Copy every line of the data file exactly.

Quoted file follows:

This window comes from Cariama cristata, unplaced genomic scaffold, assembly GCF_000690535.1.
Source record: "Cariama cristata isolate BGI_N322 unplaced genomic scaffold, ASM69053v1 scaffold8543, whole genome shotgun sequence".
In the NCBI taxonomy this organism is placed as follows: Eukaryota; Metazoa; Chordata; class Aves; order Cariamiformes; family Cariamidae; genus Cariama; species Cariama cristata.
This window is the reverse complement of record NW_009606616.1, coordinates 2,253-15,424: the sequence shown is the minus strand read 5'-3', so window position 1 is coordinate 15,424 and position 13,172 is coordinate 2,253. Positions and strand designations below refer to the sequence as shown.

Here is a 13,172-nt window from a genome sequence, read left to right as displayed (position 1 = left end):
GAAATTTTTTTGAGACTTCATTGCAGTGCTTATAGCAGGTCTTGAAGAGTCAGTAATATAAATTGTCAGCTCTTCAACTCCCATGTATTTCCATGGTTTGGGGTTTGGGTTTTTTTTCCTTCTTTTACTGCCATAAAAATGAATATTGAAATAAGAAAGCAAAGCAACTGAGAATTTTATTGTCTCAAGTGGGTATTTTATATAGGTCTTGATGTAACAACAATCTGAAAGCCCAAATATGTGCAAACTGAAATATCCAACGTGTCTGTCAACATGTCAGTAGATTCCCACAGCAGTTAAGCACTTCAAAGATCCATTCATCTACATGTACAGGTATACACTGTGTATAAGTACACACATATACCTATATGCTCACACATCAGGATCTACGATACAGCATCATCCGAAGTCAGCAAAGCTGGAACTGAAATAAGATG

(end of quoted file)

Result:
This window comes from Cariama cristata, unplaced genomic scaffold, assembly GCF_000690535.1.
Source record: "Cariama cristata isolate BGI_N322 unplaced genomic scaffold, ASM69053v1 scaffold8543, whole genome shotgun sequence".
In the NCBI taxonomy this organism is placed as follows: Eukaryota; Metazoa; Chordata; class Aves; order Cariamiformes; family Cariamidae; genus Cariama; species Cariama cristata.
This window is the reverse complement of record NW_009606616.1, coordinates 2,253-15,424: the sequence shown is the minus strand read 5'-3', so window position 1 is coordinate 15,424 and position 13,172 is coordinate 2,253. Positions and strand designations below refer to the sequence as shown.

Here is a 13,172-nt window from a genome sequence, read left to right as displayed (position 1 = left end):
GAAATTTTTTTGAGACTTCATTGCAGTGCTTATAGCAGGTCTTGAAGAGTCAGTAATATAAATTGTCAGCTCTTCAACTCCCATGTATTTCCATGGTTTGGGGTTTGGGTTTTTTTTCCTTCTTTTACTGCCATAAAAATGAATATTGAAATAAGAAAGCAAAGCAACTGAGAATTTTATTGTCTCAAGTGGGTATTTTATATAGGTCTTGATGTAACAACAATCTGAAAGCCCAAATATGTGCAAACTGAAATATCCAACGTGTCTGTCAACATGTCAGTAGATTCCCACAGCAGTTAAGCACTTCAAAGATCCATTCATCTACATGTACAGGTATACACTGTGTATAAGTACACACATATACCTATATGCTCACACATCAGGATCTACGATACAGCATCATCCGAAGTCAGCAAAGCTGGAACTGAAATAAGATG